Acts, managers, agents, and promoters are keen to adopt these principles because this could be the most accurate way to determine the true market value of a concert ticket. At the same time, this could deal a death blow to secondary ticket sellers and scalpers.
Artists are always concerned about appearing to be greedy, so they underprice their tickets, potentially leaving a huge amount of money on the table. Inevitably, a chunk of tickets ends up in the hands of the secondary market, which then charges a premium on top of the face value. Once that ticket is sold, that premium — which could be many, many times the face value of the ticket — is pure profit for the secondary seller. The artist, promoter, and venue get none of that cash.
In other words, the scalper makes money on the labour of the artist while not compensating the performer. That doesn’t seem fair, does it?
If you study the secondary market, you’ll see it has its own dynamic pricing practices. In the early days, prices can be insane. And yes, the closer we get to showtime, the price of a ticket can go up — we only hear about those situations — but the price can also go down if demands soften and the seller needs to unload the ticket at any cost to mitigate potential losses.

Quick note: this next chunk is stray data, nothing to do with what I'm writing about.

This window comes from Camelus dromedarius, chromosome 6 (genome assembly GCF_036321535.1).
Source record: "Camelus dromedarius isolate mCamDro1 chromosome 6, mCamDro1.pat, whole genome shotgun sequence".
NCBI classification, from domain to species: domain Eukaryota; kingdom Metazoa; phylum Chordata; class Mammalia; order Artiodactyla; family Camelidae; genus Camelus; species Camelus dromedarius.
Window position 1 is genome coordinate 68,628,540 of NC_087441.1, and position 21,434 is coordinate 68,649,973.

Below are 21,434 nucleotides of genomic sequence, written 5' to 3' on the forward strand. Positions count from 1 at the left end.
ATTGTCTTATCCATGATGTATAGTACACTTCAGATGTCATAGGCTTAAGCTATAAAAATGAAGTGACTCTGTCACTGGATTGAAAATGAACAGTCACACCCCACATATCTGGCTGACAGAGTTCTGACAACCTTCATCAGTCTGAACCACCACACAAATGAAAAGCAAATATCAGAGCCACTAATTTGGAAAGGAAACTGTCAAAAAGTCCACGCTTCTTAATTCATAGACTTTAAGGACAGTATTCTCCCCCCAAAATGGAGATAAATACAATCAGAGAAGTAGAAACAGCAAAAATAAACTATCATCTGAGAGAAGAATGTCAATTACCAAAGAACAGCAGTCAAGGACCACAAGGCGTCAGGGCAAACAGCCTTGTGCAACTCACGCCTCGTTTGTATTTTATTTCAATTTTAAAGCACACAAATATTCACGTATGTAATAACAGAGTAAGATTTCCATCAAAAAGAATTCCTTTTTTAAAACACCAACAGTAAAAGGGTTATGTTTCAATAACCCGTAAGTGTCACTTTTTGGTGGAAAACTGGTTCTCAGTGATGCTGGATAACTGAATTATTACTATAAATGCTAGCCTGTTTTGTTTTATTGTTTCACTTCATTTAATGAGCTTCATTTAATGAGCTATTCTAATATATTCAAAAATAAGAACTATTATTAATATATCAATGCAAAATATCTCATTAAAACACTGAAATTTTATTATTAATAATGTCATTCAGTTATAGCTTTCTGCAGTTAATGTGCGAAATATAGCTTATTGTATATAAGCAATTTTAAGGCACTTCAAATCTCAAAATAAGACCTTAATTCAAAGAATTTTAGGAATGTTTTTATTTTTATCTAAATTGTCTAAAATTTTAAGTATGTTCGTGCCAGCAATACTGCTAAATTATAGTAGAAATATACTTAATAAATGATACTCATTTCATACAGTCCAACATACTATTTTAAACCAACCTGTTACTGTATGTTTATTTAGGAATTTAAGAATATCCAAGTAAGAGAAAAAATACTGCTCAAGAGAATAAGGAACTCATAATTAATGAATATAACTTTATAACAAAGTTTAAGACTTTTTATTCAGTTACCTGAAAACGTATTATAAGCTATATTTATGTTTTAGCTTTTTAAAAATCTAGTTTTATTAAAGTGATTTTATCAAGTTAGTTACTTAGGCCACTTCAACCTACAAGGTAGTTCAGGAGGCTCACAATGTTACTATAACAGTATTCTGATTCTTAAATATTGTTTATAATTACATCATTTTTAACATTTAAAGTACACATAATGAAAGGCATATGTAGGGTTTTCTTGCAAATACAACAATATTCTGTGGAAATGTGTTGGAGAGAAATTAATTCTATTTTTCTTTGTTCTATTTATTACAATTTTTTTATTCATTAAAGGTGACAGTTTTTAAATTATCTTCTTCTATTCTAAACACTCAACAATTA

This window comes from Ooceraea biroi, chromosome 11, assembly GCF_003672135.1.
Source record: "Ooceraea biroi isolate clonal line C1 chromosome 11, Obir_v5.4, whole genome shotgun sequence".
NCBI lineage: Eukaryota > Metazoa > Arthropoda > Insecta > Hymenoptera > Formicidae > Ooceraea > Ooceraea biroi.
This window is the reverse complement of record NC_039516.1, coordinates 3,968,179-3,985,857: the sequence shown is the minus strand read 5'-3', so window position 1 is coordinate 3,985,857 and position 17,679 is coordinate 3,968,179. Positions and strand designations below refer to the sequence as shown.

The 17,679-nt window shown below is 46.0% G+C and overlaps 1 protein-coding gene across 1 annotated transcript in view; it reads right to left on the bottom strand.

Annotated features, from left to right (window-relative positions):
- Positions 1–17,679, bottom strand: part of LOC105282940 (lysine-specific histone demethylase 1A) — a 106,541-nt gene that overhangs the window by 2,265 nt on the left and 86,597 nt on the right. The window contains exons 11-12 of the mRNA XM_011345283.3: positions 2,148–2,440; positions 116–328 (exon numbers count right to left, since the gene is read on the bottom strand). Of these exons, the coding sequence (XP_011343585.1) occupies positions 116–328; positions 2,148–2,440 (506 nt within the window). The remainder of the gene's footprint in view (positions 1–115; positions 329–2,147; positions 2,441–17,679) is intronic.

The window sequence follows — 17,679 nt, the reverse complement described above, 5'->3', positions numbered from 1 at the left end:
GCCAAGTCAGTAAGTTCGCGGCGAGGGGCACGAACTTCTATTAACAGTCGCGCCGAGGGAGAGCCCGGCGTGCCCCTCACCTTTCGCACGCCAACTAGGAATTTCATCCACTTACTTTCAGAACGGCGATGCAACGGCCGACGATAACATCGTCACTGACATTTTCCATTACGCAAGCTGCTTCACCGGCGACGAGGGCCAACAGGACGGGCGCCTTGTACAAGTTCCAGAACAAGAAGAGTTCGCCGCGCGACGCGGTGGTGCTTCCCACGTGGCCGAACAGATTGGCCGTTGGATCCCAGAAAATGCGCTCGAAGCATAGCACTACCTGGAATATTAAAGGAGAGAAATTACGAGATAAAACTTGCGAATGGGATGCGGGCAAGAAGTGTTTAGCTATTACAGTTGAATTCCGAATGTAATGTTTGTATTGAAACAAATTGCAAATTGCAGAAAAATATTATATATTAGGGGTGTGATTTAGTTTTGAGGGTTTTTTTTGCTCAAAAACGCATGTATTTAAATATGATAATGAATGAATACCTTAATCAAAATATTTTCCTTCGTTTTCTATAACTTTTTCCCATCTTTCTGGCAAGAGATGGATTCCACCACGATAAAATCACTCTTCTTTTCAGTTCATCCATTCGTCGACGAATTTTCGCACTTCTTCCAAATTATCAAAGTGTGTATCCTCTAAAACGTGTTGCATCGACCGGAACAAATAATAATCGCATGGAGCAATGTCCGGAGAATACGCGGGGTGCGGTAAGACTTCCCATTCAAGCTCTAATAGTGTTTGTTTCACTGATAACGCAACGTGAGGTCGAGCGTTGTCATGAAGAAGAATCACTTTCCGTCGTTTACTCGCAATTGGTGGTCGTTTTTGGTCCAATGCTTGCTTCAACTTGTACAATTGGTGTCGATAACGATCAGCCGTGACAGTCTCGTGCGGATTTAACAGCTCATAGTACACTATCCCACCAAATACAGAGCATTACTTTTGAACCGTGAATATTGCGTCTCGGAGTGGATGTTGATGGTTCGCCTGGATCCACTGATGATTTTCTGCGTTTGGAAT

If you take a macro look at things, we arrive at the true market value — the perfect price fans are willing to pay and the amount of money a performer deserves to make — around 24 to 48 hours before the performer steps onstage.
Ticketmaster has merely taken this model and applied it right from the moment tickets go on sale, using a variety of analytic tools involving real-time data and historical models to monitor the push-and-pull of supply and demand. The theory is that this allows the artist to capture the full value of a ticket. And this means they get paid what they deserve for their talent and labour.
In Ticketmaster’s words, this “captures more value for the artist at the initial onsale vs. that value going to people reselling tickets on the secondary market.” Seems fair to me.
Yes, $262 is a lot of money. But given that a Springsteen show in your town isn’t something that comes around that often, that’s not out of line with other rare entertainment or sporting events that happen on a regular basis.
In his newsletter, music commentator Bob Lefsetz points out (among other things with this story), that a ticket to this Springsteen tour is cheaper than the World Series or the Super Bowl.
Music fans should get used to the realities of dynamic pricing for concert tickets. There’s nothing special about this particular commodity. No one deserves to go to a show at a cut-rate price.
Tickets are purchased with discretionary income with after-tax dollars, just like any other luxury item. You pay what you have to or you don’t pay at all. Concert tickets are perishable things. In the end, it doesn’t matter who is selling them. They can be worth a lot. But once the show starts, they’re worth zero.
Dynamic pricing works just fine in other industries and we’ve adapted. So why not with concerts?
Alan Cross is a broadcaster with Q107 and 102.1 the Edge and a commentator for Global News.